Wednesday, December 7, 2011

Mayor Nenshi - "Adult Conversation"

During his election campaign Mayor Nenshi repeatedly used the phrase; "adult conversation"

Some examples.

In short, they engaged Calgarians, in Nenshi’s words, in “adult conversations.” This was not a campaign of sound bites; it was a campaign of thoughtfulness.

He fields an aggressive question about raising taxes. Nenshi won’t promise not to (“if any candidate tells you that, they’re lying”), and argues for an “adult conversation” about priorities.

You get the idea. Personally I didn't much care for the phrase. To me it sent the message that all conversations up to that point had somehow been childish. I found it condescending.

Alas, he became our mayor and I was willing to give him the benefit of the doubt; that what he really meant was that he simply wanted to change the tone and direction of the conversation.

However over the last couple of months I'm seeing less of the "breath of fresh air" approach and more of an "I know best" and others opinions be damned. One area where we have seen this in his recent run ins with fellow council members.

There has been evidence on Twitter as well.  Yes, there is a lot of good to be said about a person in public office who uses Twitter. However, in Mayor Nenshi's case he has gotten to the point where he simply answers puff ball questions, he deflects and/or outright ignores people.

As was the case in my very brief discussion with him last night.
Click on image to enlarge.

When he realized where my line of questioning was going he quickly deflected back to the "lawyers".

Does he answer my follow up questions, no. Once again goes into ignore mode.

By the way, if you enjoy your time on Twitter, I highly recommend against challenging Mayor Nenshi unless of course you have very thick skin. He has a huge following with blinders on. Tweet something positive, they will retweet like lemmings. Tweet something less than flattering, they turn to piranha and you will be thoroughly attacked. Actually, I'm quite certain this blog posting will get me sent to the Twitter gallows.

At any rate, I've determined that in my case, Mayor Nenshi and I can't have an adult conversation on Twitter. So I'm sending him an email and see if we can have success when not limited to 140 characters.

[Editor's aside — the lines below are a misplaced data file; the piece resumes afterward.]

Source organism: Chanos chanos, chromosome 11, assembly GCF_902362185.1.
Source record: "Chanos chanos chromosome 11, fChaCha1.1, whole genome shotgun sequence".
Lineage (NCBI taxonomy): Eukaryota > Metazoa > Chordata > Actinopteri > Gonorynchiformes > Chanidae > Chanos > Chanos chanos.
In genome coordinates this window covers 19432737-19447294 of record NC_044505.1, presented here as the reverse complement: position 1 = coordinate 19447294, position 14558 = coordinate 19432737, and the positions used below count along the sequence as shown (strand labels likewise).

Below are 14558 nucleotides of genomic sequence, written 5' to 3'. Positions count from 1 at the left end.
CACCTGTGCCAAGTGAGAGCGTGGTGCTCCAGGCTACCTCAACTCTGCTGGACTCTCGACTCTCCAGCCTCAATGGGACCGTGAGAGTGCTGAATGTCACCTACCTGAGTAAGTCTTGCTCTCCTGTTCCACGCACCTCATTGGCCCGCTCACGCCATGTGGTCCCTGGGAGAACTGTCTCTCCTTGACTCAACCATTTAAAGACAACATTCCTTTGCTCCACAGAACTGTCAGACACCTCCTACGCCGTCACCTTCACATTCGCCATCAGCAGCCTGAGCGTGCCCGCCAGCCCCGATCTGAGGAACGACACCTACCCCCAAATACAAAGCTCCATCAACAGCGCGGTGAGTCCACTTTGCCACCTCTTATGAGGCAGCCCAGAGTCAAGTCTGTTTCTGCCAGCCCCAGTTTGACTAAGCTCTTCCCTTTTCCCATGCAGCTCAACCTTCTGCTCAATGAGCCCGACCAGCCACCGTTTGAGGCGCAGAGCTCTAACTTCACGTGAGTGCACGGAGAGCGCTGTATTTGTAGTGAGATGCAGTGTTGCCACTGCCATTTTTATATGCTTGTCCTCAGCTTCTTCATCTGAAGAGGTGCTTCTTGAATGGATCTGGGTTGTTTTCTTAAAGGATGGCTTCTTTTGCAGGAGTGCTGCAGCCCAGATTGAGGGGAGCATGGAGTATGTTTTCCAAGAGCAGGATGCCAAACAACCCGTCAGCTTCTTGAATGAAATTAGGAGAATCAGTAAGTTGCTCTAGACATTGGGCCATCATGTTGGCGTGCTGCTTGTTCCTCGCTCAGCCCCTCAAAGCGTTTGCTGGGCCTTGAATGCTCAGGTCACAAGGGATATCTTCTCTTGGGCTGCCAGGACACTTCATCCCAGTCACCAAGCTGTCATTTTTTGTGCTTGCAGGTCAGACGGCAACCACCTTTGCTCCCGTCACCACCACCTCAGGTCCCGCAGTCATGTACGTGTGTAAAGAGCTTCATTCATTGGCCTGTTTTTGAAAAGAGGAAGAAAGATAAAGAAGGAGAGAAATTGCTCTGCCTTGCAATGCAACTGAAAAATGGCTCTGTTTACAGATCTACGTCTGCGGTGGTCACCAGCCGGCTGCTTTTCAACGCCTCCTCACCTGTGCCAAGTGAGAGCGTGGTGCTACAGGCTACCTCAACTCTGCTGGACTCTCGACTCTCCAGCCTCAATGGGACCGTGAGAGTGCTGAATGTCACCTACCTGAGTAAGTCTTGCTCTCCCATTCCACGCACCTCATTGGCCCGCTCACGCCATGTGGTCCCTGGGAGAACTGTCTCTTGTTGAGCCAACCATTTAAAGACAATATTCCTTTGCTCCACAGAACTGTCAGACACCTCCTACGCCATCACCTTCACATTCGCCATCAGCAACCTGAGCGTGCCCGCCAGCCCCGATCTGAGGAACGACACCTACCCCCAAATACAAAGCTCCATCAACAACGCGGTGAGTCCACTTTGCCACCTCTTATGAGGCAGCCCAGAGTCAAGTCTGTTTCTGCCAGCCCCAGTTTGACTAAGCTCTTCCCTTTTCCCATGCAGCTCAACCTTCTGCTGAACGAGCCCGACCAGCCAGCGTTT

9 comments:

  1. I had Nenshi as a prof and he is arrogant as they come. His version of an adult conversation is one sided. In mind he is the adult everyone else are "students" or kids.

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  2. I also had nenshi as a prof and had very much the same experience.

    Everyone laughed when he was asked to leave the UofC.....

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  3. Wait ... he was ASKED to leave UofC?

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  4. Just a reminder to readers.

    Anonymous comments without any evidence should be taken with a HUGE grain of salt.

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  5. Anon left this comment, but now I can't find it back. I may have hit delete rather than publish by mistake. Either way here it is.

    "Part of the secret to his electoral success was the Twitter piranhas. Sounds like a new hashtag to me."

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  6. In his case it would be #purplepiranhas

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  7. My husband was outright ignored on Twitter by Mayor Nenshi but when he was talked down to by another tweeter, Nenshi responded to that. So my husband sent an email to him. The response was a nice neat little form letter so he asked for more information to which Nenshi sent him to his blog.

    I don't see any of this as "adult conversation." It seemed more like the internet version of avoiding eye contact.

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  8. While I do believe Twitter may have helped him, when you don't lead any of the polls, it really comes down to word of mouth. While I do have twitter and used it during the election, I found that the majority of people that were around me do not even use twitter and found out purely by word of mouth or going to the debates.

    Twitter users following the election in Calgary were a very small percentage of the base of all Calgarians.

    That being said, his response was definitely on the condescending side, but I imagine that is something that comes with the irritation of dealing with the people yelling "get off my lawn" instead of focusing on real changes in the world that I believe they are more than capable of.

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  9. Daniel,

    You bring up a very good point. Twitter users following the election in Calgary WERE a very small percentage of the base of all Calgarians.

    In fact, they still are.

    We can estimate there are approximately 20,000 Calgarians using Twitter. We don't know, however, whether those are dormant accounts or people who signed up just to follow Nenshi and never returned.

    What we can surmise, however, is that it appears to be a monumental waste of our mayor's time to be spending any more than a small portion of his time on a 2% of the population.

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